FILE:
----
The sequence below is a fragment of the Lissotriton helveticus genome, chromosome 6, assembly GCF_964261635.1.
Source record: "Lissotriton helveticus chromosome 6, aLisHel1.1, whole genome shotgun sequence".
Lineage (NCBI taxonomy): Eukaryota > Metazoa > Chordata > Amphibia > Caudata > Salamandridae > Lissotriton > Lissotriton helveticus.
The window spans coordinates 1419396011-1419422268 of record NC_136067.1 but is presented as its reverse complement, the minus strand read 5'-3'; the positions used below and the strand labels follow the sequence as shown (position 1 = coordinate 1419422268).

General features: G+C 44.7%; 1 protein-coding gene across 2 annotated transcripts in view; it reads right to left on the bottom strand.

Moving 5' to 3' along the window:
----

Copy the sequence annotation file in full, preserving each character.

The sequence below is a fragment of the Lissotriton helveticus genome, chromosome 6, assembly GCF_964261635.1.
Source record: "Lissotriton helveticus chromosome 6, aLisHel1.1, whole genome shotgun sequence".
Lineage (NCBI taxonomy): Eukaryota > Metazoa > Chordata > Amphibia > Caudata > Salamandridae > Lissotriton > Lissotriton helveticus.
The window spans coordinates 1419396011-1419422268 of record NC_136067.1 but is presented as its reverse complement, the minus strand read 5'-3'; the positions used below and the strand labels follow the sequence as shown (position 1 = coordinate 1419422268).

General features: G+C 44.7%; 1 protein-coding gene across 2 annotated transcripts in view; it reads right to left on the bottom strand.

Moving 5' to 3' along the window: